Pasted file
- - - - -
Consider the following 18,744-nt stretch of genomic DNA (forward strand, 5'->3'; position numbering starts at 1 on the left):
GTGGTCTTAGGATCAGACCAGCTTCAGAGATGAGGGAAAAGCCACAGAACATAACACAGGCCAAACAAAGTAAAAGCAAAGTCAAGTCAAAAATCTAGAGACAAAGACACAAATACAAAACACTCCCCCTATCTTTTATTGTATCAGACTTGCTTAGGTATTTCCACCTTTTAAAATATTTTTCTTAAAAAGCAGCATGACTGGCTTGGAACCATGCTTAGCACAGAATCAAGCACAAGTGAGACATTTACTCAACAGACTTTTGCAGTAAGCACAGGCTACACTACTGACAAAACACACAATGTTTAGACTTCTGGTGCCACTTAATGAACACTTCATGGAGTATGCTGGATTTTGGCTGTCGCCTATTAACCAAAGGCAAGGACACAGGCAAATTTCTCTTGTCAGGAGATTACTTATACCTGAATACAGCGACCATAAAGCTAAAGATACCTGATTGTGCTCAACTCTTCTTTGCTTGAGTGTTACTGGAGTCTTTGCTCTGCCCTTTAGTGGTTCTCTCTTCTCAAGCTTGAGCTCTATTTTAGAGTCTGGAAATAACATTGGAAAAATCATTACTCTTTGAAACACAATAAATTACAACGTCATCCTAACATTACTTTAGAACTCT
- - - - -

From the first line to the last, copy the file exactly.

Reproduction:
Consider the following 18,744-nt stretch of genomic DNA (forward strand, 5'->3'; position numbering starts at 1 on the left):
GTGGTCTTAGGATCAGACCAGCTTCAGAGATGAGGGAAAAGCCACAGAACATAACACAGGCCAAACAAAGTAAAAGCAAAGTCAAGTCAAAAATCTAGAGACAAAGACACAAATACAAAACACTCCCCCTATCTTTTATTGTATCAGACTTGCTTAGGTATTTCCACCTTTTAAAATATTTTTCTTAAAAAGCAGCATGACTGGCTTGGAACCATGCTTAGCACAGAATCAAGCACAAGTGAGACATTTACTCAACAGACTTTTGCAGTAAGCACAGGCTACACTACTGACAAAACACACAATGTTTAGACTTCTGGTGCCACTTAATGAACACTTCATGGAGTATGCTGGATTTTGGCTGTCGCCTATTAACCAAAGGCAAGGACACAGGCAAATTTCTCTTGTCAGGAGATTACTTATACCTGAATACAGCGACCATAAAGCTAAAGATACCTGATTGTGCTCAACTCTTCTTTGCTTGAGTGTTACTGGAGTCTTTGCTCTGCCCTTTAGTGGTTCTCTCTTCTCAAGCTTGAGCTCTATTTTAGAGTCTGGAAATAACATTGGAAAAATCATTACTCTTTGAAACACAATAAATTACAACGTCATCCTAACATTACTTTAGAACTCT